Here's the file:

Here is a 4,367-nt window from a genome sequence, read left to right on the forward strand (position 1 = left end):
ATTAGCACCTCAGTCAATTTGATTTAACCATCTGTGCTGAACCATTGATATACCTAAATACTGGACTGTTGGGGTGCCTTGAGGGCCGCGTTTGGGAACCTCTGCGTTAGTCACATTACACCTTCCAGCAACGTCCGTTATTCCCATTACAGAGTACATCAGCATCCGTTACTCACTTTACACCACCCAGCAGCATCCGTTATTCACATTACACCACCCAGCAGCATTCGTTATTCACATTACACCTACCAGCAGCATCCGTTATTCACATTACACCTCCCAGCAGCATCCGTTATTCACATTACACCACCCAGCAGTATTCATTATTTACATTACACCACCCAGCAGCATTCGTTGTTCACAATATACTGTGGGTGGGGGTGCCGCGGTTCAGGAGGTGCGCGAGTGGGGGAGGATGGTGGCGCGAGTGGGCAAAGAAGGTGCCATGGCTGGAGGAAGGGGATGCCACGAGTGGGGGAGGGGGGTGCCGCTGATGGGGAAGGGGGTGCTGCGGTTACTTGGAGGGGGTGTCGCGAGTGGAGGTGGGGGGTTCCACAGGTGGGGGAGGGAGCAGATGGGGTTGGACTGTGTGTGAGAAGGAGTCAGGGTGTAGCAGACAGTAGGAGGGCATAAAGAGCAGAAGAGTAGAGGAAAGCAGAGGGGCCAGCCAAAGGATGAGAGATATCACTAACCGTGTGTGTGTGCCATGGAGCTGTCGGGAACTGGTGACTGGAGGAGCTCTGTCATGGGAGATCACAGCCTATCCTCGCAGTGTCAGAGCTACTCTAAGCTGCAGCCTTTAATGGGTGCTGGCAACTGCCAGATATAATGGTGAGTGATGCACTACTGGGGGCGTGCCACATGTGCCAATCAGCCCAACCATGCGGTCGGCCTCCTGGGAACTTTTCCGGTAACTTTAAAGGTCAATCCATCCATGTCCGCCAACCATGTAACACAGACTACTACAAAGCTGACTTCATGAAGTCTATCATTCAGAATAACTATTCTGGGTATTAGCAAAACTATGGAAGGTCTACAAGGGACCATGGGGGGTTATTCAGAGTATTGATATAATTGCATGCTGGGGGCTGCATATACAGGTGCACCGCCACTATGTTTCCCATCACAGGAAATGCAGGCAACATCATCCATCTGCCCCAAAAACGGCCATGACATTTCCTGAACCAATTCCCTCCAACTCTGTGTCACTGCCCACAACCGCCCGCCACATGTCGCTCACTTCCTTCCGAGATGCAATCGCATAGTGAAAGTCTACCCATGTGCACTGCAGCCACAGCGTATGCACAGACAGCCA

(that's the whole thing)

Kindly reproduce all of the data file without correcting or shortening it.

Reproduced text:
Here is a 4,367-nt window from a genome sequence, read left to right on the forward strand (position 1 = left end):
ATTAGCACCTCAGTCAATTTGATTTAACCATCTGTGCTGAACCATTGATATACCTAAATACTGGACTGTTGGGGTGCCTTGAGGGCCGCGTTTGGGAACCTCTGCGTTAGTCACATTACACCTTCCAGCAACGTCCGTTATTCCCATTACAGAGTACATCAGCATCCGTTACTCACTTTACACCACCCAGCAGCATCCGTTATTCACATTACACCACCCAGCAGCATTCGTTATTCACATTACACCTACCAGCAGCATCCGTTATTCACATTACACCTCCCAGCAGCATCCGTTATTCACATTACACCACCCAGCAGTATTCATTATTTACATTACACCACCCAGCAGCATTCGTTGTTCACAATATACTGTGGGTGGGGGTGCCGCGGTTCAGGAGGTGCGCGAGTGGGGGAGGATGGTGGCGCGAGTGGGCAAAGAAGGTGCCATGGCTGGAGGAAGGGGATGCCACGAGTGGGGGAGGGGGGTGCCGCTGATGGGGAAGGGGGTGCTGCGGTTACTTGGAGGGGGTGTCGCGAGTGGAGGTGGGGGGTTCCACAGGTGGGGGAGGGAGCAGATGGGGTTGGACTGTGTGTGAGAAGGAGTCAGGGTGTAGCAGACAGTAGGAGGGCATAAAGAGCAGAAGAGTAGAGGAAAGCAGAGGGGCCAGCCAAAGGATGAGAGATATCACTAACCGTGTGTGTGTGCCATGGAGCTGTCGGGAACTGGTGACTGGAGGAGCTCTGTCATGGGAGATCACAGCCTATCCTCGCAGTGTCAGAGCTACTCTAAGCTGCAGCCTTTAATGGGTGCTGGCAACTGCCAGATATAATGGTGAGTGATGCACTACTGGGGGCGTGCCACATGTGCCAATCAGCCCAACCATGCGGTCGGCCTCCTGGGAACTTTTCCGGTAACTTTAAAGGTCAATCCATCCATGTCCGCCAACCATGTAACACAGACTACTACAAAGCTGACTTCATGAAGTCTATCATTCAGAATAACTATTCTGGGTATTAGCAAAACTATGGAAGGTCTACAAGGGACCATGGGGGGTTATTCAGAGTATTGATATAATTGCATGCTGGGGGCTGCATATACAGGTGCACCGCCACTATGTTTCCCATCACAGGAAATGCAGGCAACATCATCCATCTGCCCCAAAAACGGCCATGACATTTCCTGAACCAATTCCCTCCAACTCTGTGTCACTGCCCACAACCGCCCGCCACATGTCGCTCACTTCCTTCCGAGATGCAATCGCATAGTGAAAGTCTACCCATGTGCACTGCAGCCACAGCGTATGCACAGACAGCCA